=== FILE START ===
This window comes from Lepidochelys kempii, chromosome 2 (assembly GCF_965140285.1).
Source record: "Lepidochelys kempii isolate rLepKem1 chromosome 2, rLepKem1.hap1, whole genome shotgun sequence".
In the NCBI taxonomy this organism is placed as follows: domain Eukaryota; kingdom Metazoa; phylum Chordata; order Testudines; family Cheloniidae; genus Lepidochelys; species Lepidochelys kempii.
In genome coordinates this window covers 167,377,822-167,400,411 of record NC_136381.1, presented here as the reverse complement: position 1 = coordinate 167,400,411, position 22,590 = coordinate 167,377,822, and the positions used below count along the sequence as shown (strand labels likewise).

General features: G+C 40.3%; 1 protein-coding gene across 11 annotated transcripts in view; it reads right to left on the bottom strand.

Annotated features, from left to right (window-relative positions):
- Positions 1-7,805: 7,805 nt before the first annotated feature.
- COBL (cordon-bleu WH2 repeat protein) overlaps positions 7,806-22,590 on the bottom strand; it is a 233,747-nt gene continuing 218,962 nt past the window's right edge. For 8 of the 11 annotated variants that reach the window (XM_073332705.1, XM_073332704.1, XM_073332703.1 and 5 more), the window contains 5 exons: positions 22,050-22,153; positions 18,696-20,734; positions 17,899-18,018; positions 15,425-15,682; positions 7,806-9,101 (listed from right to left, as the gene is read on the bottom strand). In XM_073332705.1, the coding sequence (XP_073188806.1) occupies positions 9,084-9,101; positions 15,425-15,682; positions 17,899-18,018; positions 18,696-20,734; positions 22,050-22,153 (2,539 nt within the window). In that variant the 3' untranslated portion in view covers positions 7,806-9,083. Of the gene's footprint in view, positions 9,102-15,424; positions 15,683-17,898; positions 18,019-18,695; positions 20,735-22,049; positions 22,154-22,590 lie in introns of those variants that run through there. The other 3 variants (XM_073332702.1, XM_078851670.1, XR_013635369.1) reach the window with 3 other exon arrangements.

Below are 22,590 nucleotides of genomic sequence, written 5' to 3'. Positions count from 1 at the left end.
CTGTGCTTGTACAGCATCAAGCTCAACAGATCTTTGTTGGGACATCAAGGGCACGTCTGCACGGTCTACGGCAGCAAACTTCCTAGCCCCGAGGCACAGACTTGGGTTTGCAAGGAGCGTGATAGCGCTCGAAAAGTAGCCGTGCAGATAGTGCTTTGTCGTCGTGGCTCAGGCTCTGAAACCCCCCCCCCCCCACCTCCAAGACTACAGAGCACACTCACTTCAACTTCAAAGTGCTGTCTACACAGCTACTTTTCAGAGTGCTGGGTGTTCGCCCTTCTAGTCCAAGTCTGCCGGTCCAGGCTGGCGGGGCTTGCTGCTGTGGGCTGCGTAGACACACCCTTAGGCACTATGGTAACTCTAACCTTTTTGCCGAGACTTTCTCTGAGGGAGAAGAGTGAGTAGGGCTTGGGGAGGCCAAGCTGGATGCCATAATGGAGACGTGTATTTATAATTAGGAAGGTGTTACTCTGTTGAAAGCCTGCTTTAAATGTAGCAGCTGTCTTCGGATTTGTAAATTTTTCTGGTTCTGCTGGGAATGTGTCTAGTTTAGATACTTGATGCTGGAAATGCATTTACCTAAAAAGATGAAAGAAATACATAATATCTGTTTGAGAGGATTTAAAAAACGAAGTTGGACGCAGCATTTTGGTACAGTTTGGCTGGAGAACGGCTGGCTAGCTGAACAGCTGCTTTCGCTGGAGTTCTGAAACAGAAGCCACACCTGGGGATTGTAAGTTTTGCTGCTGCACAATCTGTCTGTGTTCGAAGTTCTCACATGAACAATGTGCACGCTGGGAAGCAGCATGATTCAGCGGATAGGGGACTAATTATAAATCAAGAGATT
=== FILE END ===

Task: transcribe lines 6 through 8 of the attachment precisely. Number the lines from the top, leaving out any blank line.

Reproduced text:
Annotated features, from left to right (window-relative positions):
- Positions 1-7,805: 7,805 nt before the first annotated feature.
- COBL (cordon-bleu WH2 repeat protein) overlaps positions 7,806-22,590 on the bottom strand; it is a 233,747-nt gene continuing 218,962 nt past the window's right edge. For 8 of the 11 annotated variants that reach the window (XM_073332705.1, XM_073332704.1, XM_073332703.1 and 5 more), the window contains 5 exons: positions 22,050-22,153; positions 18,696-20,734; positions 17,899-18,018; positions 15,425-15,682; positions 7,806-9,101 (listed from right to left, as the gene is read on the bottom strand). In XM_073332705.1, the coding sequence (XP_073188806.1) occupies positions 9,084-9,101; positions 15,425-15,682; positions 17,899-18,018; positions 18,696-20,734; positions 22,050-22,153 (2,539 nt within the window). In that variant the 3' untranslated portion in view covers positions 7,806-9,083. Of the gene's footprint in view, positions 9,102-15,424; positions 15,683-17,898; positions 18,019-18,695; positions 20,735-22,049; positions 22,154-22,590 lie in introns of those variants that run through there. The other 3 variants (XM_073332702.1, XM_078851670.1, XR_013635369.1) reach the window with 3 other exon arrangements.